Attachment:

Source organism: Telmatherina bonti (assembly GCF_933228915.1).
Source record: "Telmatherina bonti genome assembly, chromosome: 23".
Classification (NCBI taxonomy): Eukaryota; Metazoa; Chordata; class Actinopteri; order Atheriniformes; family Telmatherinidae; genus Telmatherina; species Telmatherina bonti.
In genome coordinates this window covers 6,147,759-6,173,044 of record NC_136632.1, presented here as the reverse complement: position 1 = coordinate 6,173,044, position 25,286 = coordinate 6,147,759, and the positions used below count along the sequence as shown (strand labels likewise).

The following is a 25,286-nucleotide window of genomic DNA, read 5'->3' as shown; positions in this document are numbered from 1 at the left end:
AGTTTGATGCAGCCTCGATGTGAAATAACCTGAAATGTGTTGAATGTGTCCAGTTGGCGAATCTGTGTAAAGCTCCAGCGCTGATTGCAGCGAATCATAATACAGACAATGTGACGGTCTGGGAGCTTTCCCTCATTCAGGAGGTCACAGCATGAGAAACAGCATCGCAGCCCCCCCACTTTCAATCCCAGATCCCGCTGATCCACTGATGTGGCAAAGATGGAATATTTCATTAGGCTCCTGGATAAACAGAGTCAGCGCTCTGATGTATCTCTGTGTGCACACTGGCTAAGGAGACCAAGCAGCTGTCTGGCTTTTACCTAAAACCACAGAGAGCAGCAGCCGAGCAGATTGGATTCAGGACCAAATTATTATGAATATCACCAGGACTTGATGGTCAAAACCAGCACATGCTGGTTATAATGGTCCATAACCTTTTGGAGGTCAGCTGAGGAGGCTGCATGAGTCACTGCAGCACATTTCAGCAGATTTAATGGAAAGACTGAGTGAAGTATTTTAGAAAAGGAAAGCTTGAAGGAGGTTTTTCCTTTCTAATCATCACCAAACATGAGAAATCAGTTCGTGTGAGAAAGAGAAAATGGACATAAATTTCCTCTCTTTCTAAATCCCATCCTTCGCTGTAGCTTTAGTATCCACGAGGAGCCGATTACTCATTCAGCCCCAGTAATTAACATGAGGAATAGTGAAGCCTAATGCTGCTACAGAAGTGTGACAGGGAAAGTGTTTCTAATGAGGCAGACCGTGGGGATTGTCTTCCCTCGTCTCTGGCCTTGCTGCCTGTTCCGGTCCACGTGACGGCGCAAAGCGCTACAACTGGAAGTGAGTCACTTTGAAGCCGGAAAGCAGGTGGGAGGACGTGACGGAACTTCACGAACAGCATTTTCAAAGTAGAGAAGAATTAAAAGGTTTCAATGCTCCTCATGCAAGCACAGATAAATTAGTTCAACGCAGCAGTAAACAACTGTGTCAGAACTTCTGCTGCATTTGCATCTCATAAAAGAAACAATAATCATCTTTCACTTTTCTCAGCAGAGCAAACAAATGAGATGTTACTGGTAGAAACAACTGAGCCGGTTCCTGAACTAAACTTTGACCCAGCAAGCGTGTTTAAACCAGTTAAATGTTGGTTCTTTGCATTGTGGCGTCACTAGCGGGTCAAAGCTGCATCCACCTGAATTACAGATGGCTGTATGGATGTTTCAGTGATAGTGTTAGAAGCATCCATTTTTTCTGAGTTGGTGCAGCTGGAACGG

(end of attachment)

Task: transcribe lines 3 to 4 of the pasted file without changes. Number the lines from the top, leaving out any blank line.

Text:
Classification (NCBI taxonomy): Eukaryota; Metazoa; Chordata; class Actinopteri; order Atheriniformes; family Telmatherinidae; genus Telmatherina; species Telmatherina bonti.
In genome coordinates this window covers 6,147,759-6,173,044 of record NC_136632.1, presented here as the reverse complement: position 1 = coordinate 6,173,044, position 25,286 = coordinate 6,147,759, and the positions used below count along the sequence as shown (strand labels likewise).